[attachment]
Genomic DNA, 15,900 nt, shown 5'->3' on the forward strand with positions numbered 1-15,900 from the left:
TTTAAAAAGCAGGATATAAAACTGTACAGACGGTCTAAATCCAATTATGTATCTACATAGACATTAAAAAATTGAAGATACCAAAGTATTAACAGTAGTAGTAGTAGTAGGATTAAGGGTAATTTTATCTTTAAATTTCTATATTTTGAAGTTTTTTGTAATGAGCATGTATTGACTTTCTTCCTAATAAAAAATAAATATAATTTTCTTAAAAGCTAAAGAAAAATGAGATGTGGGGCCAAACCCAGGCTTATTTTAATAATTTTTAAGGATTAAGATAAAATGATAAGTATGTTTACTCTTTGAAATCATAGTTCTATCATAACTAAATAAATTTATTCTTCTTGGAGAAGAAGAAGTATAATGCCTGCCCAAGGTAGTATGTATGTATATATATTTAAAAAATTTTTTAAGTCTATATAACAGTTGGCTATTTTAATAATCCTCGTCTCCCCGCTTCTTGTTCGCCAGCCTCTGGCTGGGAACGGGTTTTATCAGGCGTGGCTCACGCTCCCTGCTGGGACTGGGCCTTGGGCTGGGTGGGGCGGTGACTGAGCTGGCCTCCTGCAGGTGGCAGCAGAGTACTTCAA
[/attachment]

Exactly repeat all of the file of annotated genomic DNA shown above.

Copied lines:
Genomic DNA, 15,900 nt, shown 5'->3' on the forward strand with positions numbered 1-15,900 from the left:
TTTAAAAAGCAGGATATAAAACTGTACAGACGGTCTAAATCCAATTATGTATCTACATAGACATTAAAAAATTGAAGATACCAAAGTATTAACAGTAGTAGTAGTAGTAGGATTAAGGGTAATTTTATCTTTAAATTTCTATATTTTGAAGTTTTTTGTAATGAGCATGTATTGACTTTCTTCCTAATAAAAAATAAATATAATTTTCTTAAAAGCTAAAGAAAAATGAGATGTGGGGCCAAACCCAGGCTTATTTTAATAATTTTTAAGGATTAAGATAAAATGATAAGTATGTTTACTCTTTGAAATCATAGTTCTATCATAACTAAATAAATTTATTCTTCTTGGAGAAGAAGAAGTATAATGCCTGCCCAAGGTAGTATGTATGTATATATATTTAAAAAATTTTTTAAGTCTATATAACAGTTGGCTATTTTAATAATCCTCGTCTCCCCGCTTCTTGTTCGCCAGCCTCTGGCTGGGAACGGGTTTTATCAGGCGTGGCTCACGCTCCCTGCTGGGACTGGGCCTTGGGCTGGGTGGGGCGGTGACTGAGCTGGCCTCCTGCAGGTGGCAGCAGAGTACTTCAA